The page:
I’ve always found Highbury Garage (I’m still refusing to call it Relentless Garage) a rather sterile venue, but when the evening began with a male unicyclist, Count Adriano Fettuchini, stripping down to frilly knickers and nipple tassles, some vibrancy and perhaps the parody spirit of true burlesque brightened up the place.
Later that evening, we experienced what one might term neo-burlesque, or indeed post-feminism, as a glamorous woman by the name of Roxy Velvet stripped down to a merkin and nipple tassles whilst eating fire. She was actually pretty good at eating fire, but I don’t think that’s what the men in the audience wanted to put in her mouth. There was another stripper called Suri Sumatra. She didn’t eat fire. She danced around and took her clothes off. How very progressive. When you’re watching yet another night of all male bands, it’s a shame that this seems to be the only way that women get on the stage at such events.
Old punk band 999 played the type of set you’d expect from fat middle aged old school punks with slightly squealy guitars, all well and good but you felt that they should be in a spit and sawdust pub in Hackney rather than supporting The Grit. Actually given that Dalston, original home of Gypsy Hotel gigs, is now achingly hip, they should probably be in a dodgy punk pub in Stockwell. We surely have about six months left before the embourgeosification of Brixton spreads to Stockwell and the area becomes too cool for punk.
fat middle aged old school punks with slightly squealy guitars
No doubt in a smaller venue, there would have been old blokes in DMs moshing and pogoing near to the band, which would have instilled some atmosphere. However, the echoey sound of the venue and the distance between band and sparse audience detracted from the set. There was one young woman in creepers bouncing up and down on the barrier. Usually when there is only one person over enthusiastically dancing alone to a band, she or he turns out to be the partner of one of the band members, but she can only have been their daughter.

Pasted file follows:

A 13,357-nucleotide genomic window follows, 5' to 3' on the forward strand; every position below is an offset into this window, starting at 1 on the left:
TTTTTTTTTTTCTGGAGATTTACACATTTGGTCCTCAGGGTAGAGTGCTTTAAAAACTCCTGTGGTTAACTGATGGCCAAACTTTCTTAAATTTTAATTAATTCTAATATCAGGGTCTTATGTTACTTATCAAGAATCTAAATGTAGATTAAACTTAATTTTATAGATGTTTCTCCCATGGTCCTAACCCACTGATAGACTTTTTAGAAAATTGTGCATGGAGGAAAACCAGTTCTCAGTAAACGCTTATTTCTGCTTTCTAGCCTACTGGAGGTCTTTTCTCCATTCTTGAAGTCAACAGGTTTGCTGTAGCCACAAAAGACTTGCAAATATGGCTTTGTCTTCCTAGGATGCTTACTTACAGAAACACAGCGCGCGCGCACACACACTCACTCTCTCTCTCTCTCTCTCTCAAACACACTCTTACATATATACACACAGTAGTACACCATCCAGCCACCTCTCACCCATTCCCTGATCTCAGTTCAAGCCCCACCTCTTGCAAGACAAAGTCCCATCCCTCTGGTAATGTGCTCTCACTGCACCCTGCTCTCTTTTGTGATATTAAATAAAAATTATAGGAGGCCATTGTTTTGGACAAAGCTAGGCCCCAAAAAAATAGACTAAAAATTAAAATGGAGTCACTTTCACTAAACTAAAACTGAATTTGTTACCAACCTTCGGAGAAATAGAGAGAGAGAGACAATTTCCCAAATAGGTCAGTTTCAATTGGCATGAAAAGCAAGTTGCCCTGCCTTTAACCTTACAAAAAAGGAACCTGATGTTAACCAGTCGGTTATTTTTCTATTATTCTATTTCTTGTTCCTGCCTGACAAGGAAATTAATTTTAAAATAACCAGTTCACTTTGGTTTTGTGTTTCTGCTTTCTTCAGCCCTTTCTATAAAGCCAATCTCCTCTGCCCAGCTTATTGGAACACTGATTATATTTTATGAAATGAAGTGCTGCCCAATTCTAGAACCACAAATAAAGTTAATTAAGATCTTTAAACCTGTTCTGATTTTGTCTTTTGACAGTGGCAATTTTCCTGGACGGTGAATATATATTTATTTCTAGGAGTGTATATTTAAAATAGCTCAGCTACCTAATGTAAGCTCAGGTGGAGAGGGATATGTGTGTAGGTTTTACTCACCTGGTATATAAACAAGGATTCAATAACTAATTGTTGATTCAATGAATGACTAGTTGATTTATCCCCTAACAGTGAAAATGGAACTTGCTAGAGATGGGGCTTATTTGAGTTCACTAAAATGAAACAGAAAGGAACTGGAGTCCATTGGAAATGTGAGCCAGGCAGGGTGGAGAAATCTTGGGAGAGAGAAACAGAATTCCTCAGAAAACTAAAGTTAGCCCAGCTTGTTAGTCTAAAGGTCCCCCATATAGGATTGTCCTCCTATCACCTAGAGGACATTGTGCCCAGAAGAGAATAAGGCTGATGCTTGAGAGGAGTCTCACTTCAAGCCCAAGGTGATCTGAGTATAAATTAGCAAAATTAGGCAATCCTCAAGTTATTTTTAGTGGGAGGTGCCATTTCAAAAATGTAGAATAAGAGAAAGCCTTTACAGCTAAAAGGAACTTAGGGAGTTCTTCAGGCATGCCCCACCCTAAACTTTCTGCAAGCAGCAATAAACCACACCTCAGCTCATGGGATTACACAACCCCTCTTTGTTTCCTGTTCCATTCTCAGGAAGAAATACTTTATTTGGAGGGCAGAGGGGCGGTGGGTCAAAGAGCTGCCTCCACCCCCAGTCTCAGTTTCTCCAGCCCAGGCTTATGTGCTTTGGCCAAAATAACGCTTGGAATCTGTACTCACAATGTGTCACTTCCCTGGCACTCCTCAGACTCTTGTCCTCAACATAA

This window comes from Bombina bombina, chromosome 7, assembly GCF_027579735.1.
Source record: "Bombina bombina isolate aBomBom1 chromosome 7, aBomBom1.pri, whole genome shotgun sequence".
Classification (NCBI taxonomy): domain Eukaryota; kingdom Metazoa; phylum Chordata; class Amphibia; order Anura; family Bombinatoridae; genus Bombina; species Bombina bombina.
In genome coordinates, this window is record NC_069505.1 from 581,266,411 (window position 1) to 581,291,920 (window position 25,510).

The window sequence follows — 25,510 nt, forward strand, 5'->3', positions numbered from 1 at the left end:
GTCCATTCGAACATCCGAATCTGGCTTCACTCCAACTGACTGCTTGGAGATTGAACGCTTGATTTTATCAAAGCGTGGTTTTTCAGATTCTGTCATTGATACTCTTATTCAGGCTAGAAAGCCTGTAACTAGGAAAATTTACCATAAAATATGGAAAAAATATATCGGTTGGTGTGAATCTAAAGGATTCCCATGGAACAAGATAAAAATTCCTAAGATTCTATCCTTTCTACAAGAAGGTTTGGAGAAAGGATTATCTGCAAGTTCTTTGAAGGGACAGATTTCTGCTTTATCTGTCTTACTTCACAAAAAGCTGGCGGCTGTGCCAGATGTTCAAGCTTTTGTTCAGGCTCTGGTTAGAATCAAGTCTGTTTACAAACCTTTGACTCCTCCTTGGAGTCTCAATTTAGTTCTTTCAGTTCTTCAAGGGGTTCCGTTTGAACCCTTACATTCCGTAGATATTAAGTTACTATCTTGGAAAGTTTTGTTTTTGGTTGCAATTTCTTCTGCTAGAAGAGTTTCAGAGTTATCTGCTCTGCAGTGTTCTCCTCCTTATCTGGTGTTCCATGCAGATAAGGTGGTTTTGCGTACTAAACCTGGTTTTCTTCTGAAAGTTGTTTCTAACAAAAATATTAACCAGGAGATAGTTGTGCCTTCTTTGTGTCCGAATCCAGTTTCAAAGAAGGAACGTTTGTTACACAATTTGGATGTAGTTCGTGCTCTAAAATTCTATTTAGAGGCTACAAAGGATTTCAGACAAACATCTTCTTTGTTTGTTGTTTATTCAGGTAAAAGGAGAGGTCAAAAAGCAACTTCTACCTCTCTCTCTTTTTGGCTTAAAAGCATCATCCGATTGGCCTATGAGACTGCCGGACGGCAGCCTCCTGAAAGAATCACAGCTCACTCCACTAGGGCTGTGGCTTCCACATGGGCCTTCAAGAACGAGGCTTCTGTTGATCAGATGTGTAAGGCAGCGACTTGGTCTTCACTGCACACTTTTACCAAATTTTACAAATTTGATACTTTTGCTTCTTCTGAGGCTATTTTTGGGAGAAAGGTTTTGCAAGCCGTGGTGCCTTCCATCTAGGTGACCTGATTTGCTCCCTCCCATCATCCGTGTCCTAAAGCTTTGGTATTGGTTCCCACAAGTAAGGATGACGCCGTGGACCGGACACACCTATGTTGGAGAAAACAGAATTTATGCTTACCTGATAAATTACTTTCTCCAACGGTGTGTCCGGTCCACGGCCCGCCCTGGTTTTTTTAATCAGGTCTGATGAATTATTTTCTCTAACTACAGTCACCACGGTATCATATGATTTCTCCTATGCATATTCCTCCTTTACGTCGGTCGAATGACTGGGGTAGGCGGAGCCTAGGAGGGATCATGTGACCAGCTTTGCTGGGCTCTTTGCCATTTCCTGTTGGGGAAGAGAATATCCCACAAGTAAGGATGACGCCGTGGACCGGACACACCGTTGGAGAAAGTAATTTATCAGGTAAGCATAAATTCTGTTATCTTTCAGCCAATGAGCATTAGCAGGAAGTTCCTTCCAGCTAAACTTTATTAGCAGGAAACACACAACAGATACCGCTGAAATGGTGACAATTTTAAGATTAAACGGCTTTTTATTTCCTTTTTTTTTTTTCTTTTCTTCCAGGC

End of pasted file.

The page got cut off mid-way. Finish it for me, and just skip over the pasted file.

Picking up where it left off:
Roddy Radiation may have played guitar in The Specials, but when you’re watching his band, the Skabilly Rebels, do Specials songs without Terry Hall, it feels more like watching a wedding covers band, albeit a very competent one, than a legend in action. It was enjoyable, but I’d rather save up to see The Specials.
Appearances can be deceptive – if you haven’t come across The Grit before you might assume that they are a psychobilly band. Certainly all the signifiers are there – the quiffs, the job-stopper tattoos, the slap double bass. However these boys eschew the psychobilly hallmarks of stripped down sound and tales of the undead. The Grit wear their Clash influences on their tattoo sleeves, combined with elements of their North East roots – the sing-along choruses and harmonies nod to Northumbrian folk. You don’t have to be a Geordie or even a man to jump up and down and drunkenly slur the chorus to A Geordie’s Song, “I’m a Geordie, I’m a man, with no place to call my own….”
In common with ‘London’ by The Smiths, ‘Smalltown Boy’ by Bronski Beat or ‘This is For the Poor’ by The Others, this is for anyone who left that suffocating town where everyone knew their mam and moved to the big smoke. The lyrics are again less influenced by the stereotypical non-political psychobilly stance and more by their punk influences, with stories of alienation, politics and romance, expressing both a fascination with and a repulsion of binge drinking and contemporary culture.
They had a new drummer, but very few new songs, indeed their last few gigs have consisted for the main part of songs taken from their two albums, “Shall We Dine” and “Straight Out The Alley”, the title of the second album presumably paying homage to the smoking alley between the 12 Bar Club and the rehearsal rooms and tattooist on Denmark Place, which is reflected in their lyrics referencing both the North East and London.
While these songs were appreciated by the faithful, it would have been good to hear some new material. However they played with confidence and conviction and while a half empty Garage was never going to have the atmosphere of a packed gig at now defunct The Gaff down the road, we happily bashed into each other in front of the stage, spilling our plastic containers of overpriced weak lager.
More drink till you flop than drink till you drop.
Photos: Carl Byron Batson